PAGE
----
That would mean doing away with Fremont’s redevelopment agency, which has built many beautiful freeway interchanges in its day.
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Below are key portions:
The other interesting story here is Gov. Brown’s proposal to eliminate the redevelopment agencies. Getting rid of enterprise zones is a no-brainer; those things have been a costly failure. But the redevelopment agencies aren’t as clear-cut a case. Many such agencies are providing some of the most effective and forward-thinking urban planning in the state, much moreso than the relatively status quo-friendly planning departments of most cities. Further, many major urban projects are dependent on redevelopment dollars, such as a convention center expansion in San Diego.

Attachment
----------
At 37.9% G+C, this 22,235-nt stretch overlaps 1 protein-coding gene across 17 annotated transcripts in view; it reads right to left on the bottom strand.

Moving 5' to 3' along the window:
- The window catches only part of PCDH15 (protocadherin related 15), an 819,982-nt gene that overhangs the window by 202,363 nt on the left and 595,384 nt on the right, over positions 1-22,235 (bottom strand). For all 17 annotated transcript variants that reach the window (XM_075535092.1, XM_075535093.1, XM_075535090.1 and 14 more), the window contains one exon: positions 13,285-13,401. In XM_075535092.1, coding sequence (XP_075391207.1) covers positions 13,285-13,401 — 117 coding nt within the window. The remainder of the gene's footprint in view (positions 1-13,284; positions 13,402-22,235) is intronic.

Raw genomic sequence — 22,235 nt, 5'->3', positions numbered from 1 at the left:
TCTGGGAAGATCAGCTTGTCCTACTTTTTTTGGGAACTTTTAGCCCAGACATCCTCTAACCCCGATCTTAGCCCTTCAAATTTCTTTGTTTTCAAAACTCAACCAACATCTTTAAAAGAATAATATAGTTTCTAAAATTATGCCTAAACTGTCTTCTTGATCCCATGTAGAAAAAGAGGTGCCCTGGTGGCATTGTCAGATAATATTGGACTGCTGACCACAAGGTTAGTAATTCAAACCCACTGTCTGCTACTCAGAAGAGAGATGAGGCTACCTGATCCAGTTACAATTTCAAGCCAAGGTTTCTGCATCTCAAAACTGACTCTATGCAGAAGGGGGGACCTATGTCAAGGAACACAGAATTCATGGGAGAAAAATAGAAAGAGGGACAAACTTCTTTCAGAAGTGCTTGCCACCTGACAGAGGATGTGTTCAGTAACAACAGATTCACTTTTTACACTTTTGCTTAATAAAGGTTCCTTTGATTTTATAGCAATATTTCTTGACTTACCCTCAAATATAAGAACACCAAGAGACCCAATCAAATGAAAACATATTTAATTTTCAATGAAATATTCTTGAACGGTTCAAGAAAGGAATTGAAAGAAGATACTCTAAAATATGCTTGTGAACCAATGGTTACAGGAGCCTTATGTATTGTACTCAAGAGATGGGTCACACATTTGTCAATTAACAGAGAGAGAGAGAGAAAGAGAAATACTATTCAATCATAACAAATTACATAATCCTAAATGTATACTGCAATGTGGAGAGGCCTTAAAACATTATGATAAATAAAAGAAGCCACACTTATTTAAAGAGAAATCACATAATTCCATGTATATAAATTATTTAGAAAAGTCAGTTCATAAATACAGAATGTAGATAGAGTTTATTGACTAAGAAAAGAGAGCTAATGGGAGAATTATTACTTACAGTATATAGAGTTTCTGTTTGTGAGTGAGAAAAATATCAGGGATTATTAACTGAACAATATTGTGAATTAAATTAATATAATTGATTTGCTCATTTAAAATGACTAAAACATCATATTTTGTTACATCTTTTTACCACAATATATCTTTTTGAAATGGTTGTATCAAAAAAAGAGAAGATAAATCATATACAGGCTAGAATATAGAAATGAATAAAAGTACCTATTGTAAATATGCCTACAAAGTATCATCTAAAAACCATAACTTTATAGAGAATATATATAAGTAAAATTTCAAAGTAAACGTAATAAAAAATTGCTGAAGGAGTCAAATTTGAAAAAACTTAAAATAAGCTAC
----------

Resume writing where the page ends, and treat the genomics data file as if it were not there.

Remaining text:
On the other hand, one could make a pretty strong case that funding our schools is more important than enlarging the San Diego convention center so that Comic-Con doesn’t move to LA or Anaheim. And Gov. Brown may not need voter approval to abolish the redevelopment agencies and redirect their funding to schools.
Overall, this is a very risky move by Gov. Brown. I’m a bit surprised that he appears to be trying for tax increases and financial solutions that were rejected by voters in 2009 and 2010, and while Californians do need to be shown what will happen if those revenues aren’t approved, Brown would also do well to add some new kinds of tax solutions as well – particularly higher taxes on those making $200,000 or more. Either way, progressives are going to have quite a fight on our hands this year, and if we lose, California will be headed into the abyss for some time to come.